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Family Says Hospital Killed Terry Parsons

Fuseworks Media
Fuseworks Media

Gisborne, Oct 16 NZPA - The family of Gisborne rodeo identity Terry Parsons say a coroner's report vindicates their belief that their brother was killed by Gisborne Hospital.

Medical practitioners should never have given Mr Parsons doses of intravenous penicillin, coroner Christopher Devonport has said in his report on the death.

Terence Alfred Russell Parsons died 44 minutes after being treated for a skin infection at Gisborne Hospital in April this year.

He suffered an anaphylactic reaction to the antibiotic drug, despite repeatedly telling medical staff of his allergy to penicillin.

"We all knew his death was no accident," said Mr Parson's oldest sister Dorothy Garth.

"Now we have got it in black and white that they killed him."

What was most devastating for Mr Parsons' four sisters, his brother and his children, was that they had received no apology from the hospital, nor had they been informed of the hospital's own report on his death.

"Clifton's youngest son was only a few weeks old when he died."

The inquest had left the wider family with no sense of closure.

"In fact we have had no consideration at all," said Mrs Garth.

"We have known all the way through what killed him but we have not been informed at any stage until now," she said.

It had been shocking for them to see the news in the national headlines before the Gisborne community had been informed.

"We really wanted our own community to know that it was not Terry's fault," said Mrs Garth.

"We have yet to be told why it was heard in Hawke's Bay behind closed doors and why we were not involved in the pre-depositions hearing. The whole process has been absolutely lousy."

In the coroner's findings published yesterday, Mr Devonport said staff at Gisborne Hospital had not exercised enough caution when administering Flucloxacillin, after warnings of Mr Parsons' allergy were made by his general practitioner.

Despite speaking to his GP, to Mr Parsons and his wife Judith about his allergies, the house surgeon on duty decided to proceed with the penicillin-based drug.

Within six seconds of administering the drug Mr Parsons complained that he felt "itchy".

The nurse immediately withdrew the syringe and began administering oxygen. He soon became restless and very red in his face, chest and shoulders.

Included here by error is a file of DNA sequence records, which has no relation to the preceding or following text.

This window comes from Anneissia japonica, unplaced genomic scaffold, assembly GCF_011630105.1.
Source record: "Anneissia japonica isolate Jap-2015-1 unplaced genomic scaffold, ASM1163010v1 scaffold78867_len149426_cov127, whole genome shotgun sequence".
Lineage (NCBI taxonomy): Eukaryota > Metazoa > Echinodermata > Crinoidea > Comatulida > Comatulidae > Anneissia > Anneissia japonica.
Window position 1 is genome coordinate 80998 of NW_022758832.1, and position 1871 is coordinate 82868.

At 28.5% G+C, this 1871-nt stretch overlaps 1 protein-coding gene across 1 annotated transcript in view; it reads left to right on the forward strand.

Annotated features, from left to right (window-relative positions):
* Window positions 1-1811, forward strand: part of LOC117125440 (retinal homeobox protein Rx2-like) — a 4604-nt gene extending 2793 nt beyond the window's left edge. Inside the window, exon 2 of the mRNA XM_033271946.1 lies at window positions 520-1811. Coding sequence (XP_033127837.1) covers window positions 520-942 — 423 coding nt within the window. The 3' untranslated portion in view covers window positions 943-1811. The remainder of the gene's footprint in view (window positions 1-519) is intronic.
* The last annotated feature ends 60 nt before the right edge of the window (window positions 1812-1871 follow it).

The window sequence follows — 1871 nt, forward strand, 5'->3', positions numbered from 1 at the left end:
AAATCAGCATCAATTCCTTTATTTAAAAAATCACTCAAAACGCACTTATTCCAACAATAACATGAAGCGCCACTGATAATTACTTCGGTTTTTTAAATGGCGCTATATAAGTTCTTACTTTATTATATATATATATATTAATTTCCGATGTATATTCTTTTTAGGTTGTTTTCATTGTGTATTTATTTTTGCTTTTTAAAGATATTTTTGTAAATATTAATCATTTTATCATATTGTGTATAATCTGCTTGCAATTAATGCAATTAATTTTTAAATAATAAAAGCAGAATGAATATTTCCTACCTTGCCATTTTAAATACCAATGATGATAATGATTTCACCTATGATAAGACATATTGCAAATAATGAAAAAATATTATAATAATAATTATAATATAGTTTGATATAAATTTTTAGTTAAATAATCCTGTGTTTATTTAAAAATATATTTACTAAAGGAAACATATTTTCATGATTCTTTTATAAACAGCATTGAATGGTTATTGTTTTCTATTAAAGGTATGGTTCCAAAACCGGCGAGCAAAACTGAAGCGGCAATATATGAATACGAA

As the nurse was calling for assistance Mr Parsons collapsed on the floor and an official "crash call" was put out.

Mr Devonport said the house surgeon treating Mr Parsons was aware of his previous reactions to penicillin as adrenaline and antihistamine were drawn up as a precaution.

Mr Parsons' allergy to penicillin was first noted when he taken oral penicillin and during two other hospital stays in January and February he was given an alternative drug.

Tairawhiti District Health Board commissioned Auckland emergency medicine specialist Garry Clearwater to review the case.

Dr Clearwater found that the house surgeon's mistake -- in assuming that at worst an allergic reaction would be a mild to moderate skin rash or wheezing -- might suggest a general gap in the knowledge of many junior doctors.

He also criticised the delay in administering adequate doses of adrenaline and IV fluid in "the critical early resuscitation phase".

TDH chief executive Jim Green extended his sympathies to Mr Parsons' family and said Gisborne Hospital had reinforced and strengthened its policies and procedures.

Any drug reactions involving itching, a rash, wheeze or swelling were now treated as allergic, and house surgeons could not start treatment without a consultant's approval.

Mr Parsons' sudden death in April sent shockwaves through the rodeo community nationwide.

He was the president of the Gisborne Rodeo Club, who over the years trained many broncos on his property at Te Karaka, near Gisborne.


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